The wrangling between the Alake and the Awujale , festering like an open sore, has indeed begun to run, with Egba chiefs chipping in, and with no means in place to debar their Ijebu counterparts from also having their own day in the sun. It was really on the verge of a free-for-all among the venerated traditional rulers of Yorubaland.
Over and beyond all that, the news came down that the recently crowned Oni of Ife has taken a new wife from Benin. At his age, that is not unlikely to be the first among many more. Not even all the bickering could drown the good feeling that the romantic news has roused all around. Such a marital union across States is indeed a practical demonstration of the Oni’s wish to unite the descendants of Oduduwa. It was partially towards that end that he visited the Alake whose embellished welcome threw up the controversial classification of Yoruba traditional rulers, which resulted in the scruffy dispute among his peers.
The intervention of the State Governor, Ibikunle Amosun, is indeed timely. One could very well accommodate his statement, at the end of his meeting with both traditional rulers, as a political statement. But His Excellency’s suggestion that journalists shouldn’t just “sit somewhere and write”, as though the incident between the two obas was an invention concocted by the press – was uncalled for. The age of blaming every faux pas among the more prominent citizens in our midst on the press went away at the introduction of the social media. All Governor Amosun needed to have told the press was, “Yes; there was a little issue here but it has all been thrashed out.” That would have been more of a political statement.
All the same, all “Jacks” and “Jills” should kindly withdraw to a quiet corner and let the cloud of controversy disperse peacefully. However, there is more that can be done to prevent such an unpleasant incident in future. The governor’s office as a medium of adjudication does not enhance the prestige of our natural rulers. Their office is older than that of the governor and closer to the people than the governor’s office. They need a caucus where they can discuss their aspirations, their challenges and disputes among themselves. The Ministry of Chieftaincy Affairs – where it exists, will be little less than an extension of the governor’s office. What is needed is their own forum, created for the peculiar concerns of the positions they hold, and champion.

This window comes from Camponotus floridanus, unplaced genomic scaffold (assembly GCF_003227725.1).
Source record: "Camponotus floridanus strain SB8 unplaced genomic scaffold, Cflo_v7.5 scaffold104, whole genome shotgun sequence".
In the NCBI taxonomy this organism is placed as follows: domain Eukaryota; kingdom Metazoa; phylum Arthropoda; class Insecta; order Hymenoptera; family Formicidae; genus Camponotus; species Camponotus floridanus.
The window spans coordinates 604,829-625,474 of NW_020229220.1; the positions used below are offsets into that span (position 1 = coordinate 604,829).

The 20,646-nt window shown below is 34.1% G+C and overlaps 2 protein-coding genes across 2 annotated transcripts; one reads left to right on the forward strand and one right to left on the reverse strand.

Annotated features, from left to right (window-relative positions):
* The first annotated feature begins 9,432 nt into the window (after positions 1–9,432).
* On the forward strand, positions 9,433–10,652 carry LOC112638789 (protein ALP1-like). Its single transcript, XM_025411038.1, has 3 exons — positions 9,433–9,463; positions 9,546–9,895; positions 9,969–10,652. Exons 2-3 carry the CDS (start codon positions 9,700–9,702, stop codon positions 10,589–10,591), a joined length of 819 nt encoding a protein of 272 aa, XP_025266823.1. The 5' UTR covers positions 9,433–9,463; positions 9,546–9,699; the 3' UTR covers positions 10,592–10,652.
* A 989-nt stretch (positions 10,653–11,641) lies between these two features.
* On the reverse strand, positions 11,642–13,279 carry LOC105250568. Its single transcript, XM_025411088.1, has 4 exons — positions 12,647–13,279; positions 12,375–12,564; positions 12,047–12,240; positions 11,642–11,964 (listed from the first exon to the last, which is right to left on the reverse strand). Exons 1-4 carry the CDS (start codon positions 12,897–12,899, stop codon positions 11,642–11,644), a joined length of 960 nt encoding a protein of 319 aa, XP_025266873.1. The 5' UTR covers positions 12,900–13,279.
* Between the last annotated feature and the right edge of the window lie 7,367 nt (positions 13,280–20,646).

We had had occasion to refer on this page to the colourful conclave that was convened in the past among the natural rulers in each provincial locality years ago. Such a forum was then where a disagreement between the natural rulers would have been discussed. There was also a House of Chiefs as a parliamentary adjunct in each region. Ministers were thus appointed from among them. By extension, a chairman of the House of Chiefs in the Western Region, Sir Adesoji Aderemi, was even appointed the governor of the region, although it was not a chief executive position in those days. But such dispensations had potentials for a respectful accommodation in the administrative structure of the day. It also increased the self-worth of the traditional rulers. The due conferment of national honours would, I believe, further help in this direction. And so also would the restoration of some role in the administrative structure, even if it is only at the local government level.
Finally, we would appeal to the natural rulers themselves to take an active – in fact, a premier – role in the in the establishment of every aspect of the apparatus that would bring greater glory to themselves as well as to their positions in future. That would minimize, if not totally prevent, the ugliness of those whom we consider our fathers, stripping themselves naked in the market square.